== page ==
International investors are itching to return to the French market as soon as possible, experts agreed at Real Asset Media’s France Investment Briefing, which took place online yesterday.
“Investors’ inability to travel has really stymied the market,” said David Rendall, managing director, La Française Real Estate Managers. “It has been difficult to deploy capital and the absence of Korean investors, who have been very active in the Paris market, has reduced volumes. But now the worst is behind us.”
Real estate is a market of tangible assets that investors need to see and visit, he said, so the end of travel restrictions will make an immediate difference.
“The French market has seen many challenges, from the gilets jeunes to Covid-19, but despite this we see increased appetite on the part of international investors, especially from South Korea, North America and the Middle East,” said Guillaume Unglik, managing director France, L’Etoile Properties.
The reason, he said, is that “the Parisian market remains one of the largest, most liquid and most resilient in the world and it continues to be attractive to international capital”.
The French capital is also well placed to benefit from the Brexit effect, said Randall: “There is strong demand for Eurozone assets and Paris is a fantastic market for international investors.”
When investors are able to return they will find the old problems persist: shortage of available stock and a deeply polarised market.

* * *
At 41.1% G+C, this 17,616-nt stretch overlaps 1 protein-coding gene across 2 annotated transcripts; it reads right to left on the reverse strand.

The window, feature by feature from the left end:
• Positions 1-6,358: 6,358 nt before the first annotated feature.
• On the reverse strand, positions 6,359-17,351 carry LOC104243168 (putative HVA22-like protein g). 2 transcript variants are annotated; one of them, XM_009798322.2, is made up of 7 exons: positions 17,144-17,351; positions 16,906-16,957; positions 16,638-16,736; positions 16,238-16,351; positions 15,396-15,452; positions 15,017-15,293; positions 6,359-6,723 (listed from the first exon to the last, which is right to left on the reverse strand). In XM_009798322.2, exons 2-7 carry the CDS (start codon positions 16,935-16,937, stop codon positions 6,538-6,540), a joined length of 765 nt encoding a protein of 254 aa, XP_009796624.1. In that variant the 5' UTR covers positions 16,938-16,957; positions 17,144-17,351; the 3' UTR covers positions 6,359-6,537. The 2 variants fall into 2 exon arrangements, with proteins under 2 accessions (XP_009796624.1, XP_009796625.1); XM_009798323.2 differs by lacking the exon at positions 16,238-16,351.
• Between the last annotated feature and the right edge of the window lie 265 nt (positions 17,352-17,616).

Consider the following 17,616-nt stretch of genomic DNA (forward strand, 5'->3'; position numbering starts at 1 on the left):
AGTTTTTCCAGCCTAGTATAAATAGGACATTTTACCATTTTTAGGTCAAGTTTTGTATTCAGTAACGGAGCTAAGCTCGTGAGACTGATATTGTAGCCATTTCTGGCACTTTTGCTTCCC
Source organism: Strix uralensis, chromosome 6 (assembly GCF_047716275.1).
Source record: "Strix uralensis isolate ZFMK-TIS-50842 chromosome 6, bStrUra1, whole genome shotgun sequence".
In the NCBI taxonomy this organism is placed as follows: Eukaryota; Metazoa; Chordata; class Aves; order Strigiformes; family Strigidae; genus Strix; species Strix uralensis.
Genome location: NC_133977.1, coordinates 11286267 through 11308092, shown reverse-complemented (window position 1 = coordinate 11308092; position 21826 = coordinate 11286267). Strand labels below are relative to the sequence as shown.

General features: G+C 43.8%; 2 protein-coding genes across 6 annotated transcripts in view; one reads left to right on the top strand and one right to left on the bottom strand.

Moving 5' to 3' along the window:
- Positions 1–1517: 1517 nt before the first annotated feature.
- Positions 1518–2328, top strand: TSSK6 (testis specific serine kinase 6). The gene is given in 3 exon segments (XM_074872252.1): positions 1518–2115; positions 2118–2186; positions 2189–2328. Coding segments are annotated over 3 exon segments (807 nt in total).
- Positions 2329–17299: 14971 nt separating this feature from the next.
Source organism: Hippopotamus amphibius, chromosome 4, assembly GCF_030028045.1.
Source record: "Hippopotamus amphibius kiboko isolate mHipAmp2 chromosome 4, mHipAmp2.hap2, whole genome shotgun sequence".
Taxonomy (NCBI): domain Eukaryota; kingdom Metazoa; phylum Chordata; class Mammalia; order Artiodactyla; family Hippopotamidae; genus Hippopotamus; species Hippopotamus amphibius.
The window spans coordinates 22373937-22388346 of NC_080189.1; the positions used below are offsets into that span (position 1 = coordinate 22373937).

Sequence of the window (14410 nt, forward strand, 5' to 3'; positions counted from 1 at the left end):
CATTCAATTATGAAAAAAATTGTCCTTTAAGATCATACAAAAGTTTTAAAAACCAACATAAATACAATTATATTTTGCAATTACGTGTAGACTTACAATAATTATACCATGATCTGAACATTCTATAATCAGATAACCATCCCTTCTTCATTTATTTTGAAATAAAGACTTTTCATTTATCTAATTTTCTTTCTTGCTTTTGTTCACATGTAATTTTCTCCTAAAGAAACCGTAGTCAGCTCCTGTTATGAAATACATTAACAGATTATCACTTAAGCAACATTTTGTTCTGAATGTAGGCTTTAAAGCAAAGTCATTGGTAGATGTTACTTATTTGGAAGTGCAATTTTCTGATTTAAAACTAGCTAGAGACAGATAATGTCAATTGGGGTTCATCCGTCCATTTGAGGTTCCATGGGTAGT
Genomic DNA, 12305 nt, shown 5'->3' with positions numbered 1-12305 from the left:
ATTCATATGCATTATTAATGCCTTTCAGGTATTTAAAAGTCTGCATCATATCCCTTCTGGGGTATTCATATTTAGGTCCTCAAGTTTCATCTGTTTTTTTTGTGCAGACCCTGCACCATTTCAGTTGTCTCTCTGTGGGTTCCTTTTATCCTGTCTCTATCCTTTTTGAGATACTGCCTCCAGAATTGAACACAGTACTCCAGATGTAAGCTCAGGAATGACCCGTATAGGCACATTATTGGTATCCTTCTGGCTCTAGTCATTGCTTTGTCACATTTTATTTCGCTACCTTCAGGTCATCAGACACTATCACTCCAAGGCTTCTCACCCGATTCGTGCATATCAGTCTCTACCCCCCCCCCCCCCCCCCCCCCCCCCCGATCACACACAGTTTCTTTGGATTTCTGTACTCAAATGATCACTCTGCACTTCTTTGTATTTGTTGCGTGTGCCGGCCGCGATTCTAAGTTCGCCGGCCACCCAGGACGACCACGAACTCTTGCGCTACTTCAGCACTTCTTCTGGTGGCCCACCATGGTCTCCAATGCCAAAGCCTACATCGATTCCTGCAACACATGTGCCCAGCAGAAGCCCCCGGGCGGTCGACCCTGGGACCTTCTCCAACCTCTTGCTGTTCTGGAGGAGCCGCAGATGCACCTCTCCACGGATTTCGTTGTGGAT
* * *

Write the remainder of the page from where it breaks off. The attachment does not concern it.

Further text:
Lack of product has led to yield compression
“There are tremendous amounts of capital ready to be invested but they are focused on super-core assets, where yields have compressed to below 3% in Central Paris because of lack of product,” said Rendall.
In the CBD and prime markets the limited offer means strong competition.
“In prime locations there is a fierce battle to grab the few opportunities in the market, and you have to pay extra for not-so-great rewards,” said Guillaume Turcas, managing partner, Faro Capital Partners. “But value-add is at a critical stage and there are many layers of risk.”
Investors find a lot less competition in the Parisian suburbs or in the regions, he said, but they must deal with a less reliable leasing market and uncertainty over the exit.
“That’s the choice: you face competition or you face risks,” said Turcas.
The difficulties with value-add assets are compounded by banks’ unwillingness to finance what they see as risky products, so investors must find alternative lenders.
“The availability of debt is just not there,” said Randall. “Banks are not keen to lend for marginal assets.”
The shift to core in difficult times applies to banks as well.
“We have a strong appetite for making new loans, but we must focus on quality,” said Benjamin Cartier-Bresson, head of Paris office, Berlin Hyp. “We must finance properties with good cashflow and that hasn’t been easy in the last few months.”